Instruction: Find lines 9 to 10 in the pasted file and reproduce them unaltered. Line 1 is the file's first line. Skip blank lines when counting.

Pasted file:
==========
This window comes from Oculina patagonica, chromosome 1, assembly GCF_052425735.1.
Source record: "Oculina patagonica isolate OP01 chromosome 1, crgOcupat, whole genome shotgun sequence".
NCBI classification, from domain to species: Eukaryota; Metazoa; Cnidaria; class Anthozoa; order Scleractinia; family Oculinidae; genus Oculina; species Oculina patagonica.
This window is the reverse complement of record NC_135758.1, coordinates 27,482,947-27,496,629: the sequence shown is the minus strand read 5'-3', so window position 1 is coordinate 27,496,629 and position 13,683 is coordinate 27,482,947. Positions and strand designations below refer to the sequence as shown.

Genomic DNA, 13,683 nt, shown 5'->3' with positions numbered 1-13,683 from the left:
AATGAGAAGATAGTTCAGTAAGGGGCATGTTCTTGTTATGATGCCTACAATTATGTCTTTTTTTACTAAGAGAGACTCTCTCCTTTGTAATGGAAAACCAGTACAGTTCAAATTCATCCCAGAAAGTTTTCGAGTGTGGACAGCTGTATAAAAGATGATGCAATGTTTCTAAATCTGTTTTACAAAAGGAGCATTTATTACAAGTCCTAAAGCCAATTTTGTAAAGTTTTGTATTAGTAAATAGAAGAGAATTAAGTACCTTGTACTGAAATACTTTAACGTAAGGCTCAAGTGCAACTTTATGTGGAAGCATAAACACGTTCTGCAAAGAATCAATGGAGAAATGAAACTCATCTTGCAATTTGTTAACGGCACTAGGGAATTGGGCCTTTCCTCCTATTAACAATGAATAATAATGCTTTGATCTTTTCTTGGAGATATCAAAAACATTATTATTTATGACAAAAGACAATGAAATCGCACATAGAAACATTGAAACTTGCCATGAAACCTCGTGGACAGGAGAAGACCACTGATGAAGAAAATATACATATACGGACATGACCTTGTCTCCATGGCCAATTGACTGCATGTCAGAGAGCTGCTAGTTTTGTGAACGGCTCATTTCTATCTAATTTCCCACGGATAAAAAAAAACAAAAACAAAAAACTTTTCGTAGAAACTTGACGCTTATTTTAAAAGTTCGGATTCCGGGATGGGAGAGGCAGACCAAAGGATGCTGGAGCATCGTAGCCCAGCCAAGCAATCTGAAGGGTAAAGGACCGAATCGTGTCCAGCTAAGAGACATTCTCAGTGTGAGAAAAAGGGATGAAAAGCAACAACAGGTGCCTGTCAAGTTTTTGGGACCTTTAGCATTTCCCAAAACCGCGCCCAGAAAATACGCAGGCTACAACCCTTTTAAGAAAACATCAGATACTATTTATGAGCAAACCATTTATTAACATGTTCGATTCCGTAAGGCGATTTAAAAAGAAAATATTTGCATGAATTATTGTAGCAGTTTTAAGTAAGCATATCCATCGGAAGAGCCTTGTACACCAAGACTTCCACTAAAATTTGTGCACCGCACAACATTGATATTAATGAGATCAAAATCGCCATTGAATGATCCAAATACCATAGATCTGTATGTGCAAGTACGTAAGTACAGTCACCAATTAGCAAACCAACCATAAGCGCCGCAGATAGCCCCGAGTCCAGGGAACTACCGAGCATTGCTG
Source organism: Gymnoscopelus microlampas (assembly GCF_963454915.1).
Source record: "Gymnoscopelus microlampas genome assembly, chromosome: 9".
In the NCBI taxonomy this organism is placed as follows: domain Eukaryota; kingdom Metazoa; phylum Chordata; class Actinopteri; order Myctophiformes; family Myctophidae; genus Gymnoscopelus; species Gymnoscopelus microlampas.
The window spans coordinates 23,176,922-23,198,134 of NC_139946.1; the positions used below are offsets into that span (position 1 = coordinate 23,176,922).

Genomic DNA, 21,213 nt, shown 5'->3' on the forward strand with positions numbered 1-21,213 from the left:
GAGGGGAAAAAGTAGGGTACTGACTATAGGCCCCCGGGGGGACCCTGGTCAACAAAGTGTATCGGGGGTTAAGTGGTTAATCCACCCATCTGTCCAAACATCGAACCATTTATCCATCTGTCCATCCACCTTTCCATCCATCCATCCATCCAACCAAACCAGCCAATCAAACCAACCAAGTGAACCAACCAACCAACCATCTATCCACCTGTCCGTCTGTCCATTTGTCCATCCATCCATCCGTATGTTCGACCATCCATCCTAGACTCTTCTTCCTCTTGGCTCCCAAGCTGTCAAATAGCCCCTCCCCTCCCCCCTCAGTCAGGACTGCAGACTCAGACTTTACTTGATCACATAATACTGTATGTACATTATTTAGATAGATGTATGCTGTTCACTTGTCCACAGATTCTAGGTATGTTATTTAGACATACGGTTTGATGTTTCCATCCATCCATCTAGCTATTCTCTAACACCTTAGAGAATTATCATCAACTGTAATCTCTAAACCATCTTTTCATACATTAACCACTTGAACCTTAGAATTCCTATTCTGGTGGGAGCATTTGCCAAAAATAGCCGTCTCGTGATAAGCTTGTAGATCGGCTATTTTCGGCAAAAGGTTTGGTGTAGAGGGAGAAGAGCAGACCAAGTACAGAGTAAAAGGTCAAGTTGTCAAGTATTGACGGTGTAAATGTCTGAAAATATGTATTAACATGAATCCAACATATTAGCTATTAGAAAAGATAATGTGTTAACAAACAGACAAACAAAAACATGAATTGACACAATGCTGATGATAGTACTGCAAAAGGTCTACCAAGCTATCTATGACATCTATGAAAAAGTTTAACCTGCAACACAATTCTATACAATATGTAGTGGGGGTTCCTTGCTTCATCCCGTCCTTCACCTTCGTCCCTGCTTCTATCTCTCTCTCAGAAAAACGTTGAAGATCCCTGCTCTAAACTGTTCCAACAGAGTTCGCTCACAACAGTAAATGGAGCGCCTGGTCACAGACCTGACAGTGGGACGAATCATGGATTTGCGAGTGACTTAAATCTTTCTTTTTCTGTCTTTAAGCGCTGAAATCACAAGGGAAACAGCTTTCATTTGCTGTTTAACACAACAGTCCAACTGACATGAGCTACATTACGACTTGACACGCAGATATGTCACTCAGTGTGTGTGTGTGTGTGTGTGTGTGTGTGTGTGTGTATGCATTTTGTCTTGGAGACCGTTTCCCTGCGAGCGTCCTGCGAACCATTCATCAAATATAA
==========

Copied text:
In the NCBI taxonomy this organism is placed as follows: domain Eukaryota; kingdom Metazoa; phylum Chordata; class Actinopteri; order Myctophiformes; family Myctophidae; genus Gymnoscopelus; species Gymnoscopelus microlampas.
The window spans coordinates 23,176,922-23,198,134 of NC_139946.1; the positions used below are offsets into that span (position 1 = coordinate 23,176,922).